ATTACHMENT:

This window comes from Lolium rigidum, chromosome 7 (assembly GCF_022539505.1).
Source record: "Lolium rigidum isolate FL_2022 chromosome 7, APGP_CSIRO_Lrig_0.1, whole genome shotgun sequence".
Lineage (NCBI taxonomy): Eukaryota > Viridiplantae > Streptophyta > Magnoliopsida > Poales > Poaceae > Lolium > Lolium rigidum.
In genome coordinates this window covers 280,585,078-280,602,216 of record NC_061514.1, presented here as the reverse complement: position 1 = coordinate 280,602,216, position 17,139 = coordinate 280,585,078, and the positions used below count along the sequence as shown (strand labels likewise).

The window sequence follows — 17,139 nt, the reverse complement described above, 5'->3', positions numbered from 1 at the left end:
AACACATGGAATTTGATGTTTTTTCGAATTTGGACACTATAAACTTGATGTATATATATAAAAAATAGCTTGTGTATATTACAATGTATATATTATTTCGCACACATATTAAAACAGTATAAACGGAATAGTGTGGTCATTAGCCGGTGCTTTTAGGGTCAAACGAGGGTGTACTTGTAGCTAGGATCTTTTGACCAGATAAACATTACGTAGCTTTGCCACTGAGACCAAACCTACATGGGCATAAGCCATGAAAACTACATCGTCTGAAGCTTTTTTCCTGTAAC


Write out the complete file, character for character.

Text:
This window comes from Lolium rigidum, chromosome 7 (assembly GCF_022539505.1).
Source record: "Lolium rigidum isolate FL_2022 chromosome 7, APGP_CSIRO_Lrig_0.1, whole genome shotgun sequence".
Lineage (NCBI taxonomy): Eukaryota > Viridiplantae > Streptophyta > Magnoliopsida > Poales > Poaceae > Lolium > Lolium rigidum.
In genome coordinates this window covers 280,585,078-280,602,216 of record NC_061514.1, presented here as the reverse complement: position 1 = coordinate 280,602,216, position 17,139 = coordinate 280,585,078, and the positions used below count along the sequence as shown (strand labels likewise).

The window sequence follows — 17,139 nt, the reverse complement described above, 5'->3', positions numbered from 1 at the left end:
AACACATGGAATTTGATGTTTTTTCGAATTTGGACACTATAAACTTGATGTATATATATAAAAAATAGCTTGTGTATATTACAATGTATATATTATTTCGCACACATATTAAAACAGTATAAACGGAATAGTGTGGTCATTAGCCGGTGCTTTTAGGGTCAAACGAGGGTGTACTTGTAGCTAGGATCTTTTGACCAGATAAACATTACGTAGCTTTGCCACTGAGACCAAACCTACATGGGCATAAGCCATGAAAACTACATCGTCTGAAGCTTTTTTCCTGTAAC